Science  15 Mar 2002:
Vol. 295, Issue 5562, pp. 1991

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  1. Southern Light

    Spain is joining the synchrotron club. The science ministry last week approved building Spain's first major facility for probing three-dimensional structures. Plans call for breaking ground next year on the $110 million, 2.5-gigaelectron volt radiation source to open in 2008 near the Autonomous University of Barcelona (UAB). The new center—proposed by a UAB-led team in 1997—will have room for up to 160 research teams, planners say. And it will be open to scientists from across southern Europe, notes Andreu Mas-Colell, head of the Catalán government's research department, which will split the project's cost with the national government.

  2. Protein Probes

    Biologists who use small molecules to explore how proteins work—an approach known as “chemical genetics”—will soon have a major new resource. The National Cancer Institute has just awarded a $40 million, 5-year contract to Harvard University for a Molecular Target Laboratory. The facility, to be headed by Stuart Schreiber, will be an outgrowth of Harvard's 4-year-old Institute of Chemistry and Cell Biology. It will develop tools such as protein arrays and build a public database that will catalog up to a million small molecules—synthesized by Harvard and other labs—that block or interact with proteins.

    The high cost of the robotics, protein assays, and other tools needed to systematically screen sets of molecular probes has prevented chemical genetics from taking off, notes chemist Brent Stockwell of the Whitehead Institute in Cambridge, Massachusetts: “It's not an easy method to implement; this will make it more accessible.” Harvard's Rebecca Ward says it's not yet known when the data will go online.

  3. Getting to Basics

    The U.S. government should fund only basic research that is of high quality, is relevant to government missions, and meets clear performance goals, according to draft guidelines released earlier this month by the White House Office of Management and Budget (OMB) (see Although no researcher argued with that holy trinity at a recent National Academy of Sciences workshop on the criteria, many wondered about exactly how they will be used to decide which programs deserve cash—particularly when it comes to high-risk research that is bound to stumble. Maybe, OMB's Sarah Horrigan suggested, the guidelines should include “a way to reward scientific failure.” That and other changes could be included in OMB's next draft, due out later this year.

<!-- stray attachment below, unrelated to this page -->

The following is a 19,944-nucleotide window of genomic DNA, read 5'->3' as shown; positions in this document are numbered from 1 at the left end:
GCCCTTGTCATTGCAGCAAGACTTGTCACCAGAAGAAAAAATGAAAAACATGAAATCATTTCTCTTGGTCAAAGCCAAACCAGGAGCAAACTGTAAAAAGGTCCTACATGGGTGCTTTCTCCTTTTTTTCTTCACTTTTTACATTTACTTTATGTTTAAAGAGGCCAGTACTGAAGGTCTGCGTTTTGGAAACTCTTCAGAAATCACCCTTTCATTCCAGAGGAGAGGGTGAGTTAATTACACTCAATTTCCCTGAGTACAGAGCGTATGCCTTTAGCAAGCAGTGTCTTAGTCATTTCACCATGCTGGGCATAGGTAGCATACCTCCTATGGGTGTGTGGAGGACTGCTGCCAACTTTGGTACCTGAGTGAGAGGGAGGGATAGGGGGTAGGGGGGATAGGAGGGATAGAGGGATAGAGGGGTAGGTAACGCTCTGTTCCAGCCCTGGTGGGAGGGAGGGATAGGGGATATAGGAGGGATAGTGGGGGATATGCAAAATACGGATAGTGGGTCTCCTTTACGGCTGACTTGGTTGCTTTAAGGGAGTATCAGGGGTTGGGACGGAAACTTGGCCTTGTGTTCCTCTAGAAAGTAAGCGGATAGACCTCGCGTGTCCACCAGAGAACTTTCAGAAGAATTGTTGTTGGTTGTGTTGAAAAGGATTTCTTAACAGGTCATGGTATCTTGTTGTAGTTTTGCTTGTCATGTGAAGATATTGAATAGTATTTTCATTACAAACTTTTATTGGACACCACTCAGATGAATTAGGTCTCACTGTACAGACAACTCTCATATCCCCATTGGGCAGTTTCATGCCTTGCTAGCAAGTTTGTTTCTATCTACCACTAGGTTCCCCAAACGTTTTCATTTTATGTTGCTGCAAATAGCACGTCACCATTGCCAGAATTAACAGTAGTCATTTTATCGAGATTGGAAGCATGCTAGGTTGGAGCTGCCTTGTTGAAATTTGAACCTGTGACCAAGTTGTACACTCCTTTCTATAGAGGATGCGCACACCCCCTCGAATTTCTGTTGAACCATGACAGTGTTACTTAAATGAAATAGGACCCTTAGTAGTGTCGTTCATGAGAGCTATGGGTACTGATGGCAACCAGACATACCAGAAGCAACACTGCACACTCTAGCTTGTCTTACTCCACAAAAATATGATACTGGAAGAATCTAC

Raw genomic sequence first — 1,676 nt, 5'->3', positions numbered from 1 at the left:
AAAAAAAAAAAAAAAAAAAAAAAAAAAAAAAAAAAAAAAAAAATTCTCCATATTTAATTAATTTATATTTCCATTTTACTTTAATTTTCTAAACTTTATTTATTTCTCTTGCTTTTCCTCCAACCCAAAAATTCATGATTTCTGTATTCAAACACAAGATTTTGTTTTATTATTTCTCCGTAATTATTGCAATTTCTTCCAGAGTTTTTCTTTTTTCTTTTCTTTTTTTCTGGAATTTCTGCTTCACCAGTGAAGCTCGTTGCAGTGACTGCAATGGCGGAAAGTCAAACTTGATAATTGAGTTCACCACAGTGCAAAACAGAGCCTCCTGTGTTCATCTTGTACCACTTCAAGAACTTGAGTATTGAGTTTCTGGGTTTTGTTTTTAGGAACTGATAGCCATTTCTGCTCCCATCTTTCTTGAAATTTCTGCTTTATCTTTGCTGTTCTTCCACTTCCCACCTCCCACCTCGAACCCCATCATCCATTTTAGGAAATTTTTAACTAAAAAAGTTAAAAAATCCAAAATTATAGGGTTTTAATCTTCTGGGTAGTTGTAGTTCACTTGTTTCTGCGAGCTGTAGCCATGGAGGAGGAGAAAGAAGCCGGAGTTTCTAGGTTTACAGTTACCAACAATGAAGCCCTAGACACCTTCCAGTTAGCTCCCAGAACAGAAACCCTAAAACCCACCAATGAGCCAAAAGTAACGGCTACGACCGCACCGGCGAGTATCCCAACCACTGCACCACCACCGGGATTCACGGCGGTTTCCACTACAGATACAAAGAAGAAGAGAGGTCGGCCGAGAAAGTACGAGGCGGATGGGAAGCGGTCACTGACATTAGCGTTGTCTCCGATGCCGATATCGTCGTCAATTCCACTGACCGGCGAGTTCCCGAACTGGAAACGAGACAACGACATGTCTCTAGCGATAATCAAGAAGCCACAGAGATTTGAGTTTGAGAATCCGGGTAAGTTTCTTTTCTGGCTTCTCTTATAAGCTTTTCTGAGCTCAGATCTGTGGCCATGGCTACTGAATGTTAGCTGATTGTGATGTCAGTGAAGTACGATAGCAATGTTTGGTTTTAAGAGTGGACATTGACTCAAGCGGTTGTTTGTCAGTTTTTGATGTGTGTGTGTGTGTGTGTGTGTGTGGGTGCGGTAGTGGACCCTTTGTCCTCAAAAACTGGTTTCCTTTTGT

4. Tower Study Pushed

    Engineers last week told the House Science Committee that it will take several years and at least $40 million to fully understand why the World Trade Center buildings collapsed after the 11 September terrorist attacks—and how other skyscrapers might be made safer.

    Researchers began studying the fall of New York City's 415-meter-tall landmarks even before the dust had settled. But their investigations were hampered by bureaucratic infighting and lack of timely access to the site, witnesses told the committee. Despite such travails, a government-sponsored panel is set to issue a preliminary report next month. It is expected to conclude that jet fuel from the hijacked airliners ignited fires that weakened steel beams, causing the collapse. But panel head W. Gene Corley said more study is needed to understand “an event of this magnitude and complexity.”


    National Institute of Standards and Technology (NIST) chief Arden Bement said his agency—the government's expert on fire science and building materials—is already planning studies that would examine everything from steel dynamics to sprinkler-system design. Science committee chair Sherwood Boehlert (R-NY) and other lawmakers have asked the White House to fund NIST's plan quickly. Bush Administration officials have yet to respond, although they have approved the concept.

  5. Victory Procured

    French scientists have won their long battle against byzantine government rules for procuring laboratory supplies. Research minister Roger-Gérard Schwartzenberg announced last week that he had convinced the finance ministry to jettison the guidelines, which forced researchers to get competitive bids and special approval for even relatively small purchases, such as cartons of test tubes (Science, 12 March 1999, p. 1613). Lab directors can now spend nearly $80,000 annually on a product without triggering a bureaucratic paper blizzard.

    “We have won the battle,” says Betty Felenbok of the Institute of Genetics and Microbiology in Orsay, who led a reform campaign that included a petition signed by 5000 scientists. “It is truly a happy ending.”